Riverhead, Harbour Grace native Dan Cleary is on the cusp of living out a childhood dream. And folks in this province just might get the chance to share in that dream if the Detroit Red Wings keep playing like they have been in the Stanley Cup playoffs.
In an exclusive interview with sister newspaper, The Compass from Dallas, Texas last week, where his Red Wings were up 3-0 and just one win away from reaching the Stanley Cup finals, Cleary knows his team is so close to playing for hockey's top prize.
Dallas Stars also went on to win game 5 in Detroit Saturday, May 17. But of course Detroit rallied Monday night past (May 19) out-shooting the Stars 4-1 to go on to the finals.
First game in the finals is this past Saturday, May 24 in Detroit.
The Red Wings are not taking anything for granted, but they have been playing so well, it would take a monumental swing in the series for Dallas to overcome the deficit.
"What can you say!" Cleary said from his cell phone after practice in Dallas. "Our club is playing well. Our leading goal-scorer, Johan Franzen, has been out of the lineup the last six games, and we haven't missed a beat."
Mentally, Cleary feels the Red Wings have benefited from the heartache experienced last year, when they were close to reaching the Stanley Cup finals, but were turned aside by the eventual champs Anaheim Ducks.
"Last year we were so close. We beat Calgary, then San Jose, we were playing well and then we ran into a tough team in Anaheim. But, that experience has paid off. In order to win in this league, you need be a little bit lucky and get some breaks and bounces, and this year so far we have been. And the focus and determination on this team is unbelievable."
Another factor that has contributed greatly to Detroit's performance in these playoffs has been the stellar play of the team's best players - most notably Pavel Datsyuk, Henrik Zetterberg, all-world defenceman Nicklas Lidstrom and of course goaltender Chris Osgood.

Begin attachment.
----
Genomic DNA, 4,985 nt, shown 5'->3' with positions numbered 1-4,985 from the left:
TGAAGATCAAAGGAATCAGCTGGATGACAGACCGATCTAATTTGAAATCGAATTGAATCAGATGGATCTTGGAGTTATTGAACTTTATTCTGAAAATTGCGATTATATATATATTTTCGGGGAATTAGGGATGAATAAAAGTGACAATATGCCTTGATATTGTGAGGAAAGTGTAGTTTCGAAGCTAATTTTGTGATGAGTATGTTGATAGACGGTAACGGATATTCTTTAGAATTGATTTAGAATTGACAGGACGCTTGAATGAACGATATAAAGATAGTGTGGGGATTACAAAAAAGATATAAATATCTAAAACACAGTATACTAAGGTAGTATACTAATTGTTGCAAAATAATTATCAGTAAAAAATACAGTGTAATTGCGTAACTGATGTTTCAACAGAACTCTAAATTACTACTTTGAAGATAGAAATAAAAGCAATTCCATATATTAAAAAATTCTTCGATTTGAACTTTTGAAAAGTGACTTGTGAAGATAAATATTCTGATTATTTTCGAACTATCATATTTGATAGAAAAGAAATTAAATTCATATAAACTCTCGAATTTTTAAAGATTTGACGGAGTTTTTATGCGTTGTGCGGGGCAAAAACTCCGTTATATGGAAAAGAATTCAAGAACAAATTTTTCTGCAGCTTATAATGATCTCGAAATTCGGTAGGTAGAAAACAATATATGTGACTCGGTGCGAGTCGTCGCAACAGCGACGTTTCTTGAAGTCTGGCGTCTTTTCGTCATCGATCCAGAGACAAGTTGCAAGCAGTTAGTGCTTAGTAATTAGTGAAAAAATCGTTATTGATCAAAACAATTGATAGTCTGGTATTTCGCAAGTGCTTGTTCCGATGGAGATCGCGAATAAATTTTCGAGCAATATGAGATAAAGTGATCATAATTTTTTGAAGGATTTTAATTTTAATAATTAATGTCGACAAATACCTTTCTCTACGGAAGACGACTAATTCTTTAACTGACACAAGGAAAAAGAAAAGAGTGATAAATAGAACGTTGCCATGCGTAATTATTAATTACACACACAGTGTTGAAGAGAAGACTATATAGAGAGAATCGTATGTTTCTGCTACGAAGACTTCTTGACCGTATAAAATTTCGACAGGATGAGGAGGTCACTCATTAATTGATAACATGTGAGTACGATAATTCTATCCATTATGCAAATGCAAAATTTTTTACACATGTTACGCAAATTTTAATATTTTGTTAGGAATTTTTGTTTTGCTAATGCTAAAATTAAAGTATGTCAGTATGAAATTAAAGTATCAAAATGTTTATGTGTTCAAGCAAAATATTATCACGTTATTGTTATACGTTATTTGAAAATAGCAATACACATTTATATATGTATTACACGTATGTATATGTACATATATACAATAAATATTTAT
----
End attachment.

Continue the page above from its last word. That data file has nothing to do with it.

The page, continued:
"Pavel and Henrik have put us on their backs. We have been in awe of some of the things they have been doing. And Lidstrom has been a rock for so long, he's just an awesome hockey player."
"With Ozzie, his composure is just unbelievable. Before the season, he was our number two goalie behind (Dominic) Hasek, then by the all star game he had the best stats in the league. Then when the playoffs start, he's back in the number two spot again, but that changed again and we've been riding him since. All the while though, Ozzie never changed. He always worked his behind off in practice and, like with all the great players, never lost confidence in himself. He's been such a calming presence in the net."
"Every team that wins has its best players playing like the best players, and that's what we have right now."
The team also has its role players playing their roles to perfection and Cleary is definitely one of those. He is playing so dependably and logging so many quality minutes each game, no one is worried about the fact that his point production has been limited (one goal, one assist in 14 games - but top eight in minutes played).
"I guess it would be a concern if we weren't winning, but we are. That's the beauty of playing with this team. It really takes the pressure off you when you can concentrate on a defensive role first and not have to worry about scoring. There are lots of different ways to help a team win, and when you have guys scoring like we have, it does take the pressure off you."